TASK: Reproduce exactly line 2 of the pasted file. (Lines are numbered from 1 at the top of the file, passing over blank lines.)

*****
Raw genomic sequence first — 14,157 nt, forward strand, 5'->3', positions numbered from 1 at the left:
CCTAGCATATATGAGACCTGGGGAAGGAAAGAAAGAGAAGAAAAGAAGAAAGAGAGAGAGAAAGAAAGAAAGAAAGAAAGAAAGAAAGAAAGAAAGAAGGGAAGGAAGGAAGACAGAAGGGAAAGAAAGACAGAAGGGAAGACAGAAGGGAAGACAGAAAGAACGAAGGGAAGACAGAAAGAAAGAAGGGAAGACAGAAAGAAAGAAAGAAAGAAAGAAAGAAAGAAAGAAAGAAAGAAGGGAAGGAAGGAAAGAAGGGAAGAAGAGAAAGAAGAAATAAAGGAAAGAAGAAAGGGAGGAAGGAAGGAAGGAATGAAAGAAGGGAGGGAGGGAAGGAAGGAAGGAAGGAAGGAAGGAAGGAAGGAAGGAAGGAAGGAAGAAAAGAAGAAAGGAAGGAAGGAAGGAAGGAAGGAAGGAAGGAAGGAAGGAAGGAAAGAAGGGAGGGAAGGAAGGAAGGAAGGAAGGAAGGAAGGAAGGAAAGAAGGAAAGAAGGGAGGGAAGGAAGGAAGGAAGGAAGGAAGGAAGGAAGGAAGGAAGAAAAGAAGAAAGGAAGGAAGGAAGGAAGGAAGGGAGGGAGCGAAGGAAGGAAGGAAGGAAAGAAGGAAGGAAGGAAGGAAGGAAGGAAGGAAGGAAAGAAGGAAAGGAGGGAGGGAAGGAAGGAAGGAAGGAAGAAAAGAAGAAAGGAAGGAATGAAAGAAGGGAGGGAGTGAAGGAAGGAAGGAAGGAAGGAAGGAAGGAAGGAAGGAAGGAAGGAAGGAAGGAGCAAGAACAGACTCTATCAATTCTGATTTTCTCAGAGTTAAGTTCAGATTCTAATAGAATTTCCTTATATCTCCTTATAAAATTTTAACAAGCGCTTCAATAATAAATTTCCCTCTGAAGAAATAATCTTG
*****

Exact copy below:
CCTAGCATATATGAGACCTGGGGAAGGAAAGAAAGAGAAGAAAAGAAGAAAGAGAGAGAGAAAGAAAGAAAGAAAGAAAGAAAGAAAGAAAGAAAGAAGGGAAGGAAGGAAGACAGAAGGGAAAGAAAGACAGAAGGGAAGACAGAAGGGAAGACAGAAAGAACGAAGGGAAGACAGAAAGAAAGAAGGGAAGACAGAAAGAAAGAAAGAAAGAAAGAAAGAAAGAAAGAAAGAAAGAAGGGAAGGAAGGAAAGAAGGGAAGAAGAGAAAGAAGAAATAAAGGAAAGAAGAAAGGGAGGAAGGAAGGAAGGAATGAAAGAAGGGAGGGAGGGAAGGAAGGAAGGAAGGAAGGAAGGAAGGAAGGAAGGAAGGAAGGAAGAAAAGAAGAAAGGAAGGAAGGAAGGAAGGAAGGAAGGAAGGAAGGAAGGAAGGAAAGAAGGGAGGGAAGGAAGGAAGGAAGGAAGGAAGGAAGGAAGGAAAGAAGGAAAGAAGGGAGGGAAGGAAGGAAGGAAGGAAGGAAGGAAGGAAGGAAGGAAGAAAAGAAGAAAGGAAGGAAGGAAGGAAGGAAGGGAGGGAGCGAAGGAAGGAAGGAAGGAAAGAAGGAAGGAAGGAAGGAAGGAAGGAAGGAAGGAAAGAAGGAAAGGAGGGAGGGAAGGAAGGAAGGAAGGAAGAAAAGAAGAAAGGAAGGAATGAAAGAAGGGAGGGAGTGAAGGAAGGAAGGAAGGAAGGAAGGAAGGAAGGAAGGAAGGAAGGAAGGAAGGAGCAAGAACAGACTCTATCAATTCTGATTTTCTCAGAGTTAAGTTCAGATTCTAATAGAATTTCCTTATATCTCCTTATAAAATTTTAACAAGCGCTTCAATAATAAATTTCCCTCTGAAGAAATAATCTTG